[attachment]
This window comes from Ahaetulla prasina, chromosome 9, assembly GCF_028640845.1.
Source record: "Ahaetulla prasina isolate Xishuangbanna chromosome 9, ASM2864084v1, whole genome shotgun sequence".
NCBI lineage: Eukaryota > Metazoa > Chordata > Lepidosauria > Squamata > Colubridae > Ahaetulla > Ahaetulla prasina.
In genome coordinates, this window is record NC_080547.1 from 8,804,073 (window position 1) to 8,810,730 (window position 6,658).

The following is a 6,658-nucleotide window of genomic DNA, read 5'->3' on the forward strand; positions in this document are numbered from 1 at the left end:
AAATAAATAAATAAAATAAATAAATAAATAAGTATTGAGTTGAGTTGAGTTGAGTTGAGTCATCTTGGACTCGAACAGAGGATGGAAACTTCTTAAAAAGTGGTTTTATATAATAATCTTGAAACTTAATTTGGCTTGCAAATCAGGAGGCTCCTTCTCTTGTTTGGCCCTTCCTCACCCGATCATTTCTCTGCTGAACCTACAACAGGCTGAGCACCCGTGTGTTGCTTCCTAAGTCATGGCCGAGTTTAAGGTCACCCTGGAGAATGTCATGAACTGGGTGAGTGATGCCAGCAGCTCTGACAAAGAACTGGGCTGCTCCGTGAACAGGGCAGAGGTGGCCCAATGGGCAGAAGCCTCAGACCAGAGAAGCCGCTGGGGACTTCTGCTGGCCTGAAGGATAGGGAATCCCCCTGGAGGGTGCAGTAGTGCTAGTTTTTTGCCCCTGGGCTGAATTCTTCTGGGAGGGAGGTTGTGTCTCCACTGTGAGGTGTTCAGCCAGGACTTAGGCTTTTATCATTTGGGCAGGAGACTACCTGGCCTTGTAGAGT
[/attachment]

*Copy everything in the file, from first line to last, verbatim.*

This window comes from Ahaetulla prasina, chromosome 9, assembly GCF_028640845.1.
Source record: "Ahaetulla prasina isolate Xishuangbanna chromosome 9, ASM2864084v1, whole genome shotgun sequence".
NCBI lineage: Eukaryota > Metazoa > Chordata > Lepidosauria > Squamata > Colubridae > Ahaetulla > Ahaetulla prasina.
In genome coordinates, this window is record NC_080547.1 from 8,804,073 (window position 1) to 8,810,730 (window position 6,658).

The following is a 6,658-nucleotide window of genomic DNA, read 5'->3' on the forward strand; positions in this document are numbered from 1 at the left end:
AAATAAATAAATAAAATAAATAAATAAATAAGTATTGAGTTGAGTTGAGTTGAGTTGAGTCATCTTGGACTCGAACAGAGGATGGAAACTTCTTAAAAAGTGGTTTTATATAATAATCTTGAAACTTAATTTGGCTTGCAAATCAGGAGGCTCCTTCTCTTGTTTGGCCCTTCCTCACCCGATCATTTCTCTGCTGAACCTACAACAGGCTGAGCACCCGTGTGTTGCTTCCTAAGTCATGGCCGAGTTTAAGGTCACCCTGGAGAATGTCATGAACTGGGTGAGTGATGCCAGCAGCTCTGACAAAGAACTGGGCTGCTCCGTGAACAGGGCAGAGGTGGCCCAATGGGCAGAAGCCTCAGACCAGAGAAGCCGCTGGGGACTTCTGCTGGCCTGAAGGATAGGGAATCCCCCTGGAGGGTGCAGTAGTGCTAGTTTTTTGCCCCTGGGCTGAATTCTTCTGGGAGGGAGGTTGTGTCTCCACTGTGAGGTGTTCAGCCAGGACTTAGGCTTTTATCATTTGGGCAGGAGACTACCTGGCCTTGTAGAGT